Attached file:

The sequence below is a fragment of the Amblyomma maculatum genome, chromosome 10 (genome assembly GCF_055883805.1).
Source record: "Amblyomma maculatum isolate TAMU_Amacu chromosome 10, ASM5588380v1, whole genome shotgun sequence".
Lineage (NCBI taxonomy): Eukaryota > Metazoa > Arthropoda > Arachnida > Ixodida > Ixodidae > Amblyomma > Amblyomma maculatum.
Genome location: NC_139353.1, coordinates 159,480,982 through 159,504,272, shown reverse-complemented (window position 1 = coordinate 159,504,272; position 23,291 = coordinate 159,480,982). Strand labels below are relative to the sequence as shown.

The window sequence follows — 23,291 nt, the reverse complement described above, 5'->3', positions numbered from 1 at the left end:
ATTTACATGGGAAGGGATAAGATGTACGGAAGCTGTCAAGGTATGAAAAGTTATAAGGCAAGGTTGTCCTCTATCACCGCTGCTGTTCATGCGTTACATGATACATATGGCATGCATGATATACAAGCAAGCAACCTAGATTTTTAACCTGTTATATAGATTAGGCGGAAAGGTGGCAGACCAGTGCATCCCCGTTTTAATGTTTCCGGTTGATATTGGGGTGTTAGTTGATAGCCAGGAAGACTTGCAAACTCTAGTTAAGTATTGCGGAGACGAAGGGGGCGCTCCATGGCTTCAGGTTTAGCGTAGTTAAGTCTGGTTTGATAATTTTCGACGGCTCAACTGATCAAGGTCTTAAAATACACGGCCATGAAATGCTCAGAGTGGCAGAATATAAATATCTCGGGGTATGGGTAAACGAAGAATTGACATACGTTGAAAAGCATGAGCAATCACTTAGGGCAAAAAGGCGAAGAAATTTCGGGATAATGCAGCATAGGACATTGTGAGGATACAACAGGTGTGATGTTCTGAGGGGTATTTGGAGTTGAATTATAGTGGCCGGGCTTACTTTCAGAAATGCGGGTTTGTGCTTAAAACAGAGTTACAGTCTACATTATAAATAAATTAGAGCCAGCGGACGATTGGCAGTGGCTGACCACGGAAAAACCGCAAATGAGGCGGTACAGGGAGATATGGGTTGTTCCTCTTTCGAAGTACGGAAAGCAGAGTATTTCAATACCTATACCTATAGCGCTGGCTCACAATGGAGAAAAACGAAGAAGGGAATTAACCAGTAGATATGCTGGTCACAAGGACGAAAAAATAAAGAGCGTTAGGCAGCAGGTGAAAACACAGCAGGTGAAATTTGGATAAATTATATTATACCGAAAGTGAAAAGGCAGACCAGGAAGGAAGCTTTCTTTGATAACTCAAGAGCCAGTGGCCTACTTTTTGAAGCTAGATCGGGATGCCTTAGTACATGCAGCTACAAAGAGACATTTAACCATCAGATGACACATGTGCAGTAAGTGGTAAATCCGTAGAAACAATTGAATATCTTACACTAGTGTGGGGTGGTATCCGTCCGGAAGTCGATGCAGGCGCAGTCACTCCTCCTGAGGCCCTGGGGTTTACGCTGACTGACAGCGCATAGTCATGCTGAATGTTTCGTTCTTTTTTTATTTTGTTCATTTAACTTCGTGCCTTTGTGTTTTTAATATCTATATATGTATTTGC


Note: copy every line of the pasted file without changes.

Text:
The sequence below is a fragment of the Amblyomma maculatum genome, chromosome 10 (genome assembly GCF_055883805.1).
Source record: "Amblyomma maculatum isolate TAMU_Amacu chromosome 10, ASM5588380v1, whole genome shotgun sequence".
Lineage (NCBI taxonomy): Eukaryota > Metazoa > Arthropoda > Arachnida > Ixodida > Ixodidae > Amblyomma > Amblyomma maculatum.
Genome location: NC_139353.1, coordinates 159,480,982 through 159,504,272, shown reverse-complemented (window position 1 = coordinate 159,504,272; position 23,291 = coordinate 159,480,982). Strand labels below are relative to the sequence as shown.

The window sequence follows — 23,291 nt, the reverse complement described above, 5'->3', positions numbered from 1 at the left end:
ATTTACATGGGAAGGGATAAGATGTACGGAAGCTGTCAAGGTATGAAAAGTTATAAGGCAAGGTTGTCCTCTATCACCGCTGCTGTTCATGCGTTACATGATACATATGGCATGCATGATATACAAGCAAGCAACCTAGATTTTTAACCTGTTATATAGATTAGGCGGAAAGGTGGCAGACCAGTGCATCCCCGTTTTAATGTTTCCGGTTGATATTGGGGTGTTAGTTGATAGCCAGGAAGACTTGCAAACTCTAGTTAAGTATTGCGGAGACGAAGGGGGCGCTCCATGGCTTCAGGTTTAGCGTAGTTAAGTCTGGTTTGATAATTTTCGACGGCTCAACTGATCAAGGTCTTAAAATACACGGCCATGAAATGCTCAGAGTGGCAGAATATAAATATCTCGGGGTATGGGTAAACGAAGAATTGACATACGTTGAAAAGCATGAGCAATCACTTAGGGCAAAAAGGCGAAGAAATTTCGGGATAATGCAGCATAGGACATTGTGAGGATACAACAGGTGTGATGTTCTGAGGGGTATTTGGAGTTGAATTATAGTGGCCGGGCTTACTTTCAGAAATGCGGGTTTGTGCTTAAAACAGAGTTACAGTCTACATTATAAATAAATTAGAGCCAGCGGACGATTGGCAGTGGCTGACCACGGAAAAACCGCAAATGAGGCGGTACAGGGAGATATGGGTTGTTCCTCTTTCGAAGTACGGAAAGCAGAGTATTTCAATACCTATACCTATAGCGCTGGCTCACAATGGAGAAAAACGAAGAAGGGAATTAACCAGTAGATATGCTGGTCACAAGGACGAAAAAATAAAGAGCGTTAGGCAGCAGGTGAAAACACAGCAGGTGAAATTTGGATAAATTATATTATACCGAAAGTGAAAAGGCAGACCAGGAAGGAAGCTTTCTTTGATAACTCAAGAGCCAGTGGCCTACTTTTTGAAGCTAGATCGGGATGCCTTAGTACATGCAGCTACAAAGAGACATTTAACCATCAGATGACACATGTGCAGTAAGTGGTAAATCCGTAGAAACAATTGAATATCTTACACTAGTGTGGGGTGGTATCCGTCCGGAAGTCGATGCAGGCGCAGTCACTCCTCCTGAGGCCCTGGGGTTTACGCTGACTGACAGCGCATAGTCATGCTGAATGTTTCGTTCTTTTTTTATTTTGTTCATTTAACTTCGTGCCTTTGTGTTTTTAATATCTATATATGTATTTGC